MIAMI GARDENS (AP) — The Miami Dolphins are confident they can keep up with a frantic scoring pace by Green Bay, although they’re not convinced that will be necessary.

The Packers (3-2) have won their past two games by a combined 80-27, and scored more than 30 points in all three of their victories.

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Aaron Rodgers has an eye-popping ratio of 12 touchdown passes to one interception, and Eddie Lacy is coming off his first 100-yard rushing game of the season.

But while the Dolphins (2-2) gush about Rodgers, they also have faith in their defense, which is understandable. Miami has allowed 4.7 yards per play, the NFL’s stingiest average, and quarterback Ryan Tannehill said he doesn’t assume the offense will need 30 points to win Sunday.

“It’s our job to score more points than the other team, no matter how many points that is,” Tannehill said. “If the defense plays great and we have a shutout, then we’ve got to get 3. If the defense has a bad day and it takes 40, then that’s our job.”

Here are things to watch as Miami and Green Bay try to score whatever it takes to win:

CAN DOLPHINS PLAY KEEPAWAY?: The Packers have a problem anyone would envy — they score too quickly.

That’s one reason their opponents have an edge of eight minutes per game in time of possession.

“We’ve been on the field too much defensively, and I think you have to look at everything that contributes to that,” coach Mike McCarthy said. “Offensively we need to have some longer drives. And defensively we need to continue to work to get off the field.”

Miami would love to control the ball, and might be able to do so with its solid ground game. The Packers rank last in the NFL in run defense at 163 yards per game, and they’re giving up third down conversions 49 percent of the time, fourth-worst.

TURNOVER EDGE: The Packers have climbed into a tie for first place in the NFC North, thanks in part to a turnover differential of plus-6, which is tied for the best in the NFL. They rank second with seven interceptions — each by a different player — and have had two in each of the past three games.

Rodgers’ lone interception came in the season opener, and the Packers have lost only two fumbles.

Miami had four takeaways in its most recent game, but that success will be difficult to duplicate against Green Bay, coach Joe Philbin said.

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“This is an efficient team that we are playing,” Philbin said. “We have to find a way to knock the ball loose. They are not flawless, but certainly we are going to have to work at it.”

BOLSTERED LINEUP: Coming off a bye week, the Dolphins are the healthiest they’ve been all season, and Pro Bowl center Mike Pouncey has recovered from offseason hip surgery to lead a wave of reinforcements.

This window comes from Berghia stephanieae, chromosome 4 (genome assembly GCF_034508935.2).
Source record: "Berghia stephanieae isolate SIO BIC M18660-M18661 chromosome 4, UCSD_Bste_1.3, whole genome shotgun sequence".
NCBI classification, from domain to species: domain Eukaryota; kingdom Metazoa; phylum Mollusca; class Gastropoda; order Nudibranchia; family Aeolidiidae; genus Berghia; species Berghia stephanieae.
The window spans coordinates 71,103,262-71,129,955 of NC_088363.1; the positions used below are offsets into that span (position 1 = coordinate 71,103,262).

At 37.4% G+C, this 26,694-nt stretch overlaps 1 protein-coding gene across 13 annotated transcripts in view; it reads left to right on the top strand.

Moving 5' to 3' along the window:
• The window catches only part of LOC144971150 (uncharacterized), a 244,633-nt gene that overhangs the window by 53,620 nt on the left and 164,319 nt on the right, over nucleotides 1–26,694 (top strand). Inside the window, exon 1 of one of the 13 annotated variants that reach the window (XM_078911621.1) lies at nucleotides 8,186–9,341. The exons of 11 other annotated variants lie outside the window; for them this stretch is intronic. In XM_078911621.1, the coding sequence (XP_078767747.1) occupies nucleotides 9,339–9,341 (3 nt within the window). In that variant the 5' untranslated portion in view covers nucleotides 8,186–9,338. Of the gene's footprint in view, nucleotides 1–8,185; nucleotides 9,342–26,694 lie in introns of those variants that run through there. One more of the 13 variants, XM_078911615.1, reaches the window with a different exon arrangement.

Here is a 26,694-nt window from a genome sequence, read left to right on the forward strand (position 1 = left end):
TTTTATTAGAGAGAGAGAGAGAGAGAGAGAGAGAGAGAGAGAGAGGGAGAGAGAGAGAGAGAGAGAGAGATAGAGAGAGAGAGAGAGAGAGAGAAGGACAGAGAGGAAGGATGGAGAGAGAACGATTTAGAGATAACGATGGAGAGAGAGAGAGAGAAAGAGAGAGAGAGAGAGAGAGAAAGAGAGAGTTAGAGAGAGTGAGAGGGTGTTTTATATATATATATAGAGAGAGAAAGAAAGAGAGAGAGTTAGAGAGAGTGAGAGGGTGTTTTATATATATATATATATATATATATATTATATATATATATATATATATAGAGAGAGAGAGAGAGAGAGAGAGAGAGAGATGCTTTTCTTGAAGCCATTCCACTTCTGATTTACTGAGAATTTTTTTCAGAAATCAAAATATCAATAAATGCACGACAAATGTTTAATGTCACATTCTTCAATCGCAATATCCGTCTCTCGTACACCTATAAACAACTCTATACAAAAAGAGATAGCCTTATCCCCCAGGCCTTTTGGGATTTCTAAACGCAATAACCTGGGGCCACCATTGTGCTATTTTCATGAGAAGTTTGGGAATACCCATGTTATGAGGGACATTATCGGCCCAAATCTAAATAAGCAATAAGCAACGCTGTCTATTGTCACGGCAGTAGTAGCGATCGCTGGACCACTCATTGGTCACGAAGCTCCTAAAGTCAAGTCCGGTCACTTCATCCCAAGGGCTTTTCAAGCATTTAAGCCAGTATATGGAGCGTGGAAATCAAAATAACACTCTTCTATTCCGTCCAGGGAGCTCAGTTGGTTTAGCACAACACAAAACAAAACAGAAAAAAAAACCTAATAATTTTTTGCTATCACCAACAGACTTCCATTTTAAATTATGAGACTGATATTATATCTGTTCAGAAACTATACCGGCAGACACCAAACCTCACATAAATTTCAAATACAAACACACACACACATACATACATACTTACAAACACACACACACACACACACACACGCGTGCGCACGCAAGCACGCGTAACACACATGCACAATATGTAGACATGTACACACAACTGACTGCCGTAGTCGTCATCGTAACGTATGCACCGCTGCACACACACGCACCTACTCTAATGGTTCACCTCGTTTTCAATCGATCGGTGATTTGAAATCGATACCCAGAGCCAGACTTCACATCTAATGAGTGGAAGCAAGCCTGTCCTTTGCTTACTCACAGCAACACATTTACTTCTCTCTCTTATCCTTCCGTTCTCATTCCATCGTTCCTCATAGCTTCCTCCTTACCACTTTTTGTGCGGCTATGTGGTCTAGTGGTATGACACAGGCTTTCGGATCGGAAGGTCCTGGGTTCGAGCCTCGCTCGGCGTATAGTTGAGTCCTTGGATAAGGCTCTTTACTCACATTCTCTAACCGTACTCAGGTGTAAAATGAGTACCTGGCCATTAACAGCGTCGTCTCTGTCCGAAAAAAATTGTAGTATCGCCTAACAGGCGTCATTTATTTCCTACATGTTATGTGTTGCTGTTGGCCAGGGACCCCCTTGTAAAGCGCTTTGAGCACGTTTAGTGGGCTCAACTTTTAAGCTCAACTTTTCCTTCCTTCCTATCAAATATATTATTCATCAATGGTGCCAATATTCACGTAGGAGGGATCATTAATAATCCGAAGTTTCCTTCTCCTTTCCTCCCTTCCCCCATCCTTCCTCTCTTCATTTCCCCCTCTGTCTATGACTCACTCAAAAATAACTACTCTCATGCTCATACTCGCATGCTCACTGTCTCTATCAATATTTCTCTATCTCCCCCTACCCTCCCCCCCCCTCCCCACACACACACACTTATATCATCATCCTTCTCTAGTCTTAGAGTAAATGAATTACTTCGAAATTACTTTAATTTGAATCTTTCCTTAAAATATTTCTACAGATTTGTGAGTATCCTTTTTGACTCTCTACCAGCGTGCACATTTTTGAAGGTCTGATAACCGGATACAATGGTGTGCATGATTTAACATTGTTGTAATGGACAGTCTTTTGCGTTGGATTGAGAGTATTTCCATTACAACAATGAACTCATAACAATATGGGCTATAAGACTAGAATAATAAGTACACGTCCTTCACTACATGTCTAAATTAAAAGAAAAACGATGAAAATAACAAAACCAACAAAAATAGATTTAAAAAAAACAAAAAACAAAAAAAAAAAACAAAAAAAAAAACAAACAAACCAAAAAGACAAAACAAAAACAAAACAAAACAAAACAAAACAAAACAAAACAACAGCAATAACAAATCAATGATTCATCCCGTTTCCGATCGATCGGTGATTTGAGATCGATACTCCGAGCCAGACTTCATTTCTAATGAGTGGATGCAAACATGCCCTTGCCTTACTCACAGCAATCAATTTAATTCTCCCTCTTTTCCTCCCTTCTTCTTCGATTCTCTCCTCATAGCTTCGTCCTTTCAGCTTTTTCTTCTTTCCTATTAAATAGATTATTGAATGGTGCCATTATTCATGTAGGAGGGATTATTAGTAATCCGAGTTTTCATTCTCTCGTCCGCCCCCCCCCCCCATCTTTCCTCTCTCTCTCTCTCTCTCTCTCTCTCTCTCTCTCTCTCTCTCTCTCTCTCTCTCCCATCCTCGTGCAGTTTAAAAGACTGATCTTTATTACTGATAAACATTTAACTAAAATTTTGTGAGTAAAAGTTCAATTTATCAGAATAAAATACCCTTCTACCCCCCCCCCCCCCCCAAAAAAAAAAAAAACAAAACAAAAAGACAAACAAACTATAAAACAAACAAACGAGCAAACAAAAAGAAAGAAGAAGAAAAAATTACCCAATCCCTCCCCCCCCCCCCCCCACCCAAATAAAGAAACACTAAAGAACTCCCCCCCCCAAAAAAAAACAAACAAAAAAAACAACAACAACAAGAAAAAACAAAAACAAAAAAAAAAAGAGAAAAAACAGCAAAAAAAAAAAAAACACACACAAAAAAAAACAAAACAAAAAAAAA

Pouncey might return at guard rather than center, because replacement Samson Satele has played well in his absence.

“It’s great to have Mike back, with his play-making ability on the field, the intensity, his natural ability as well as his demeanor in the huddle. He’s a great guy to have in the huddle,” Tannehill said. “He’s a guy that wants to be great. He brings intensity to the offensive line and drives that group.”

As many as six Miami starters are expected back after missed playing time, including safety Reshad Jones, returning from a four-game suspension.

FACING FORMER TEAM: Philbin will coach against the Packers for first time since he left McCarthy’s staff to take the Dolphins’ head coaching job in 2012.

Philbin was with Green Bay from 2003 to 2011, including five years as offensive coordinator.

“Obviously, I have great regard for a lot of the people there, but that will kind of happen again later,” he said. “I will have more regard for them Oct. 13 than I will on the 12th.”

HALFWAY MARK?: This has been a season of milestones for Rodgers, who plays in his 100th regular season game Sunday. He threw his 200th touchdown pass in his most recent start, and reached the 25,000-yard passing mark a week earlier.

“You realize you’re getting a little older in the league when you’re getting some achievement balls early in the season like this,” he said. “It means I’ve been able to play pretty consistently, and the guys around me made a lot of plays for me. This is my 10th season, and I like to think I’m halfway in — nine in and hopefully nine to go. It’s about being consistent from this point forward, keeping my body in great shape and playing at a high level, and making the guys around me raise the level of their game as well.”

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